Monday, 15 July 2013

The Embarrassment - 'Heyday 1969-83' (Bar/None)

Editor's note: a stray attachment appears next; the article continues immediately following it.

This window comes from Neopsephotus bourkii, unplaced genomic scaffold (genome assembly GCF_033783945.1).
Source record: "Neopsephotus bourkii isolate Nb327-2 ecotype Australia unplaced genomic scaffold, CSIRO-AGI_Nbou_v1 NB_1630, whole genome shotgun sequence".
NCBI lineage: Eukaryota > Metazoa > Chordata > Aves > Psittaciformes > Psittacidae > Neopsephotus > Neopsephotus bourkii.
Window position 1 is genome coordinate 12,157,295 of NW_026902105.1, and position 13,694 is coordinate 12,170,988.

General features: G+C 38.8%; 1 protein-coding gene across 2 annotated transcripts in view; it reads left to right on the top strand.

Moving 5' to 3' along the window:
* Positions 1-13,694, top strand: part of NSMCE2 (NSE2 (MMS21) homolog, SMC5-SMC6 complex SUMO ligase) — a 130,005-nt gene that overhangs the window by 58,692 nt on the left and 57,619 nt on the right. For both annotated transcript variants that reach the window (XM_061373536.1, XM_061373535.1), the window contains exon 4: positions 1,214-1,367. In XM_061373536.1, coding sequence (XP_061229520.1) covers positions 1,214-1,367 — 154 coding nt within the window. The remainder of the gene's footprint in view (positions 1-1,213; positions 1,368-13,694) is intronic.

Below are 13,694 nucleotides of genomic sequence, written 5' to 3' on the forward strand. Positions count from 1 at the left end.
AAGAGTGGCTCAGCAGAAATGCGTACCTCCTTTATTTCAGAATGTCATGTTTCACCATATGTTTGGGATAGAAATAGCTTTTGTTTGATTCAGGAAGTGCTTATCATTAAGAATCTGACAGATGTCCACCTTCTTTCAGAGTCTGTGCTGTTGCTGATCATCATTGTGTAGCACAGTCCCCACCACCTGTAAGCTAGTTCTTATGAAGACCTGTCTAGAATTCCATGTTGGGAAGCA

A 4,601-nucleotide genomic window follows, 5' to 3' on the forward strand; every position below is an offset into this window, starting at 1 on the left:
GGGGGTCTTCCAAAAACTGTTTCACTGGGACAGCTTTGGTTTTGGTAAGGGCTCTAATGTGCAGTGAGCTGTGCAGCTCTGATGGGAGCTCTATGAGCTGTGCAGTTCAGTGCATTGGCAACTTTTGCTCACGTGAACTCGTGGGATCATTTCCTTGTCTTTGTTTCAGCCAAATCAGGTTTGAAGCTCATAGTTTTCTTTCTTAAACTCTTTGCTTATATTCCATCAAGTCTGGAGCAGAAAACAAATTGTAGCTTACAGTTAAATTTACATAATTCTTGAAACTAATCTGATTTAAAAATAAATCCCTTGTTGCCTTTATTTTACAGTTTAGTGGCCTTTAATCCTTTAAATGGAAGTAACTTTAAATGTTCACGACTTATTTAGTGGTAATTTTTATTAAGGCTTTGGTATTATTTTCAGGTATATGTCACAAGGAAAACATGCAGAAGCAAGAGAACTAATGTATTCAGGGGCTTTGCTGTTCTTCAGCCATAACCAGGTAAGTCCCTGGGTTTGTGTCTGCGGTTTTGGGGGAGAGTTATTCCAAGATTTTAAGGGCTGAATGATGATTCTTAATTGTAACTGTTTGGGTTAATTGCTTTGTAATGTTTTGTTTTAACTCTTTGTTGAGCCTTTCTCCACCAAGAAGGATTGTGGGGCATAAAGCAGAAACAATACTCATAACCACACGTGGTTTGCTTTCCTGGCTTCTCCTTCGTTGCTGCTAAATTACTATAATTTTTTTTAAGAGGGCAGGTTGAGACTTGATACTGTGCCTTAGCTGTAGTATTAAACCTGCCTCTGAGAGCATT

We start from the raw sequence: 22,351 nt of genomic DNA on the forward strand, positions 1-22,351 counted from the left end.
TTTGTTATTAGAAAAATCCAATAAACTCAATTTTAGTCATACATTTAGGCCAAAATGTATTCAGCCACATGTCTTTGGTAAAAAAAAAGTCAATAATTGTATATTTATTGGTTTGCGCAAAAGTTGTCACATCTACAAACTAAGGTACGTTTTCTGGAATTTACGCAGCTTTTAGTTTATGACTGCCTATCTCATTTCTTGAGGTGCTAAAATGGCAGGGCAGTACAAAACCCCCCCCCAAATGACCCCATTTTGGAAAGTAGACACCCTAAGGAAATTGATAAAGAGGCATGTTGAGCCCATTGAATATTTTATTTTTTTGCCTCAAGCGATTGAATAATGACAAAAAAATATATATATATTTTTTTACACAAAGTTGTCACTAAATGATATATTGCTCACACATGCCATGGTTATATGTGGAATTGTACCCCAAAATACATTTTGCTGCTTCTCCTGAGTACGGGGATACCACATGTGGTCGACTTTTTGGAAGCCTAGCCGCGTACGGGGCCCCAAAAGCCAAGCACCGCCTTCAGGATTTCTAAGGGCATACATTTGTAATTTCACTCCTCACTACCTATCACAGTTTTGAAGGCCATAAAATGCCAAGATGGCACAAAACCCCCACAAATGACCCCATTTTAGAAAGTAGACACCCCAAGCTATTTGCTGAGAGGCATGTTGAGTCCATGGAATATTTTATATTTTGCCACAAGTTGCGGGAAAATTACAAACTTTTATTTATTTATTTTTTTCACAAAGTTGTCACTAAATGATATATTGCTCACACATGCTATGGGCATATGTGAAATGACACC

The Embarrassment are about the ultimate definition of 'product of their time'. In the early 80s, when you're stuck in Kansas and you're into punk rock, there's not a lot of outlets. Though they put out records til 1990, this twofer collects material from their early period and contains essentially all the Embarrassment you need - unless you're a completist. I'm not, but I would be thrilled to come across their debut single on vinyl one day, because both 'Sex Drive' and 'Patio Set' are unlike anything else out there. 'Sex Drive' deals with an oft-trodden topic but explodes with a chorus perfectly suited for adolescent sexual frustration. It's on par with Devo's 'Uncontrollable Urge' in greatness, except I don't play air drums along to Devo. As we get into their more developed material (much pulled from their Death Travels West mini-LP), there's a bit less bile and a slightly goofy side actually emerges, as well as a great deal of melody and guitar interplay. 'Celebrity Art Party' is based around a silly joke, basically, and 'I'm a Don Juan' wears it's self-awareness big and loud. 'Wellsville' is pre-Adventures of Pete and Pete but says it all perfectly. There's not much actually that punk about the Embarassment, especially as the disc goes on, but they lean just enough towards R.E.M. and the Feelies without being too jangly; it's a balance that seems perfectly suited for the Midwest at this time. I grew up not knowing anything about the Embarrassment, but about bands like them, who represented some ideal to me. I was in college by the time I heard this so it was like discovering a long-lost familiar concept. I admit I rarely ever throw on disc two, the 'scarcities', though I have to for the purpose of this writing; and it's solid, certainly justifiable, though I wish Bar/None would have gone more for completeness (the liner notes mention a cover of 'Pushin' Too Hard' from this period, which is not included). The scarcities seem to follow chronologically too, at least in terms of sound; 'After the Disco' is clearly from the same jagged irrationality of the 'Patio Set' era, and though it goes on a verse too long, is a worthy tune. Another version of 'Jazzface' lurks at the end of disc two as well as a bunch of live tracks. The live recordings aren't necessary and I wonder what else could have filled this disc out.  But again, I'm not a completist, nor am I even that big of an Embarrassment fan, but whenever I throw this on, I'm delighted.

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